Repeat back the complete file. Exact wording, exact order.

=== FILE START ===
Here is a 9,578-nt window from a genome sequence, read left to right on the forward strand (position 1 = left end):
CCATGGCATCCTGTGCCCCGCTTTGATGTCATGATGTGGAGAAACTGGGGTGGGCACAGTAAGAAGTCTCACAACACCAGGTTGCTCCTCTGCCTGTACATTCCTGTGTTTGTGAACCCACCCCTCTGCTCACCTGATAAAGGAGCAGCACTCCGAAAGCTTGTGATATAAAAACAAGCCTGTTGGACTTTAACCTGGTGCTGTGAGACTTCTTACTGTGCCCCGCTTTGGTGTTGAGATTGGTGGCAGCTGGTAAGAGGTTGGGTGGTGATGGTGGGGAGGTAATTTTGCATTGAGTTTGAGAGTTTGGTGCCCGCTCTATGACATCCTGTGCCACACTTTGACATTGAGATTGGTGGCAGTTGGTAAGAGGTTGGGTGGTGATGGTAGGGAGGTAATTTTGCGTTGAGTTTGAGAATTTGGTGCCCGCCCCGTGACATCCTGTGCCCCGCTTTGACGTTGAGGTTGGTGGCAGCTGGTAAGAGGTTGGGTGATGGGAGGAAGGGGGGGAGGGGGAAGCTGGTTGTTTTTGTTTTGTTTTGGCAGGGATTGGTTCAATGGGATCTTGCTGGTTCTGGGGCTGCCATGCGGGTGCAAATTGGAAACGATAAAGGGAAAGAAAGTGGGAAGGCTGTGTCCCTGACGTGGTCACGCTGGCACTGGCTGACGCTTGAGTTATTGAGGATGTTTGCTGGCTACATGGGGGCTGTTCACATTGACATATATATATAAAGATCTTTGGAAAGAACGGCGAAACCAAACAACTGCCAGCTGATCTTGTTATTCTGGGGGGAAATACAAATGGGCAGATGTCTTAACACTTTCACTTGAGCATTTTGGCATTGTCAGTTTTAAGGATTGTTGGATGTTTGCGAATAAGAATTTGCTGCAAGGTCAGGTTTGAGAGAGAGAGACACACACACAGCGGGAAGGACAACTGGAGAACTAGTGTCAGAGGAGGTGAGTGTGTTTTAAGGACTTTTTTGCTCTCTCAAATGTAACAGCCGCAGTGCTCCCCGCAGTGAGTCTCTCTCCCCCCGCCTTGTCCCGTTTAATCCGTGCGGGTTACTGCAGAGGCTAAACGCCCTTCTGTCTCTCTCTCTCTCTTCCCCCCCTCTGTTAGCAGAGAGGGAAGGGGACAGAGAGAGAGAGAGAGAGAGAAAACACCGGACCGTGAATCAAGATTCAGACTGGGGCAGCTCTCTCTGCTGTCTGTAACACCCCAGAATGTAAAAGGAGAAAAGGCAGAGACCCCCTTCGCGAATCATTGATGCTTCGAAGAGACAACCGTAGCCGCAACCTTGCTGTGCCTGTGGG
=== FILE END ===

Here is a 9,578-nt window from a genome sequence, read left to right on the forward strand (position 1 = left end):
CCATGGCATCCTGTGCCCCGCTTTGATGTCATGATGTGGAGAAACTGGGGTGGGCACAGTAAGAAGTCTCACAACACCAGGTTGCTCCTCTGCCTGTACATTCCTGTGTTTGTGAACCCACCCCTCTGCTCACCTGATAAAGGAGCAGCACTCCGAAAGCTTGTGATATAAAAACAAGCCTGTTGGACTTTAACCTGGTGCTGTGAGACTTCTTACTGTGCCCCGCTTTGGTGTTGAGATTGGTGGCAGCTGGTAAGAGGTTGGGTGGTGATGGTGGGGAGGTAATTTTGCATTGAGTTTGAGAGTTTGGTGCCCGCTCTATGACATCCTGTGCCACACTTTGACATTGAGATTGGTGGCAGTTGGTAAGAGGTTGGGTGGTGATGGTAGGGAGGTAATTTTGCGTTGAGTTTGAGAATTTGGTGCCCGCCCCGTGACATCCTGTGCCCCGCTTTGACGTTGAGGTTGGTGGCAGCTGGTAAGAGGTTGGGTGATGGGAGGAAGGGGGGGAGGGGGAAGCTGGTTGTTTTTGTTTTGTTTTGGCAGGGATTGGTTCAATGGGATCTTGCTGGTTCTGGGGCTGCCATGCGGGTGCAAATTGGAAACGATAAAGGGAAAGAAAGTGGGAAGGCTGTGTCCCTGACGTGGTCACGCTGGCACTGGCTGACGCTTGAGTTATTGAGGATGTTTGCTGGCTACATGGGGGCTGTTCACATTGACATATATATATAAAGATCTTTGGAAAGAACGGCGAAACCAAACAACTGCCAGCTGATCTTGTTATTCTGGGGGGAAATACAAATGGGCAGATGTCTTAACACTTTCACTTGAGCATTTTGGCATTGTCAGTTTTAAGGATTGTTGGATGTTTGCGAATAAGAATTTGCTGCAAGGTCAGGTTTGAGAGAGAGAGACACACACACAGCGGGAAGGACAACTGGAGAACTAGTGTCAGAGGAGGTGAGTGTGTTTTAAGGACTTTTTTGCTCTCTCAAATGTAACAGCCGCAGTGCTCCCCGCAGTGAGTCTCTCTCCCCCCGCCTTGTCCCGTTTAATCCGTGCGGGTTACTGCAGAGGCTAAACGCCCTTCTGTCTCTCTCTCTCTCTTCCCCCCCTCTGTTAGCAGAGAGGGAAGGGGACAGAGAGAGAGAGAGAGAGAGAAAACACCGGACCGTGAATCAAGATTCAGACTGGGGCAGCTCTCTCTGCTGTCTGTAACACCCCAGAATGTAAAAGGAGAAAAGGCAGAGACCCCCTTCGCGAATCATTGATGCTTCGAAGAGACAACCGTAGCCGCAACCTTGCTGTGCCTGTGGG